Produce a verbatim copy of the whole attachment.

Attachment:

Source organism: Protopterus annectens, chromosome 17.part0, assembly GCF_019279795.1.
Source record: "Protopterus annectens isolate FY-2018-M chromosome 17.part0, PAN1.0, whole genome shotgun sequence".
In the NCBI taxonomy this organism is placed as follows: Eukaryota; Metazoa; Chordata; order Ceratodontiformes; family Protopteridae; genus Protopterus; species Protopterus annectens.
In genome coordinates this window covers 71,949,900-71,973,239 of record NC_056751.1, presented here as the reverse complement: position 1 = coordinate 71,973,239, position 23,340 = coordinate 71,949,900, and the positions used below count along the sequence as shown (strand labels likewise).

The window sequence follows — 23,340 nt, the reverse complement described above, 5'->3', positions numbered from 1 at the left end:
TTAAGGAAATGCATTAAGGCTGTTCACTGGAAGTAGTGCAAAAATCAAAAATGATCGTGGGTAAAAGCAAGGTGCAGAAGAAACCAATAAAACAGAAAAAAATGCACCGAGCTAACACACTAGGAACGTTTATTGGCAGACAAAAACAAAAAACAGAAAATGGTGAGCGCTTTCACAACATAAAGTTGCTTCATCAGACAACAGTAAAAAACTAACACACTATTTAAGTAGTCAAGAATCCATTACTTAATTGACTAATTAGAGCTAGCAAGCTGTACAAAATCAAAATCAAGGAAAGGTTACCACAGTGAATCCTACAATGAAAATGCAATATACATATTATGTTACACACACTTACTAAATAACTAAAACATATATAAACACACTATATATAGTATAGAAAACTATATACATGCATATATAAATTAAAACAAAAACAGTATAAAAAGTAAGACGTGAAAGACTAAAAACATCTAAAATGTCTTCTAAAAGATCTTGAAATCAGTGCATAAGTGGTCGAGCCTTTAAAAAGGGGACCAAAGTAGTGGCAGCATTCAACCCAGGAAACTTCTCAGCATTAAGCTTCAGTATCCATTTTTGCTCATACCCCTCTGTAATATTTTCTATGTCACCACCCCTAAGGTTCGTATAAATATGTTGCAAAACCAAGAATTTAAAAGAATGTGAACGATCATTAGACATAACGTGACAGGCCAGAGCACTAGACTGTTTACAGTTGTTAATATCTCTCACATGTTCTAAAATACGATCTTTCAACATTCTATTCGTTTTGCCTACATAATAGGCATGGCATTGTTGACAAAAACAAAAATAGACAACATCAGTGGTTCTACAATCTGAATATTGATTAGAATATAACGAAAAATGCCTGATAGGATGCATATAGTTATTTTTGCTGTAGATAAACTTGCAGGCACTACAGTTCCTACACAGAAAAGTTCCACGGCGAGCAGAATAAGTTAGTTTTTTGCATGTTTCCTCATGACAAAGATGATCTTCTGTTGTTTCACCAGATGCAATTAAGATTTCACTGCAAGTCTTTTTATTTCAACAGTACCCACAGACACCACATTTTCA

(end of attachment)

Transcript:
Source organism: Protopterus annectens, chromosome 17.part0, assembly GCF_019279795.1.
Source record: "Protopterus annectens isolate FY-2018-M chromosome 17.part0, PAN1.0, whole genome shotgun sequence".
In the NCBI taxonomy this organism is placed as follows: Eukaryota; Metazoa; Chordata; order Ceratodontiformes; family Protopteridae; genus Protopterus; species Protopterus annectens.
In genome coordinates this window covers 71,949,900-71,973,239 of record NC_056751.1, presented here as the reverse complement: position 1 = coordinate 71,973,239, position 23,340 = coordinate 71,949,900, and the positions used below count along the sequence as shown (strand labels likewise).

The window sequence follows — 23,340 nt, the reverse complement described above, 5'->3', positions numbered from 1 at the left end:
TTAAGGAAATGCATTAAGGCTGTTCACTGGAAGTAGTGCAAAAATCAAAAATGATCGTGGGTAAAAGCAAGGTGCAGAAGAAACCAATAAAACAGAAAAAAATGCACCGAGCTAACACACTAGGAACGTTTATTGGCAGACAAAAACAAAAAACAGAAAATGGTGAGCGCTTTCACAACATAAAGTTGCTTCATCAGACAACAGTAAAAAACTAACACACTATTTAAGTAGTCAAGAATCCATTACTTAATTGACTAATTAGAGCTAGCAAGCTGTACAAAATCAAAATCAAGGAAAGGTTACCACAGTGAATCCTACAATGAAAATGCAATATACATATTATGTTACACACACTTACTAAATAACTAAAACATATATAAACACACTATATATAGTATAGAAAACTATATACATGCATATATAAATTAAAACAAAAACAGTATAAAAAGTAAGACGTGAAAGACTAAAAACATCTAAAATGTCTTCTAAAAGATCTTGAAATCAGTGCATAAGTGGTCGAGCCTTTAAAAAGGGGACCAAAGTAGTGGCAGCATTCAACCCAGGAAACTTCTCAGCATTAAGCTTCAGTATCCATTTTTGCTCATACCCCTCTGTAATATTTTCTATGTCACCACCCCTAAGGTTCGTATAAATATGTTGCAAAACCAAGAATTTAAAAGAATGTGAACGATCATTAGACATAACGTGACAGGCCAGAGCACTAGACTGTTTACAGTTGTTAATATCTCTCACATGTTCTAAAATACGATCTTTCAACATTCTATTCGTTTTGCCTACATAATAGGCATGGCATTGTTGACAAAAACAAAAATAGACAACATCAGTGGTTCTACAATCTGAATATTGATTAGAATATAACGAAAAATGCCTGATAGGATGCATATAGTTATTTTTGCTGTAGATAAACTTGCAGGCACTACAGTTCCTACACAGAAAAGTTCCACGGCGAGCAGAATAAGTTAGTTTTTTGCATGTTTCCTCATGACAAAGATGATCTTCTGTTGTTTCACCAGATGCAATTAAGATTTCACTGCAAGTCTTTTTATTTCAACAGTACCCACAGACACCACATTTTCA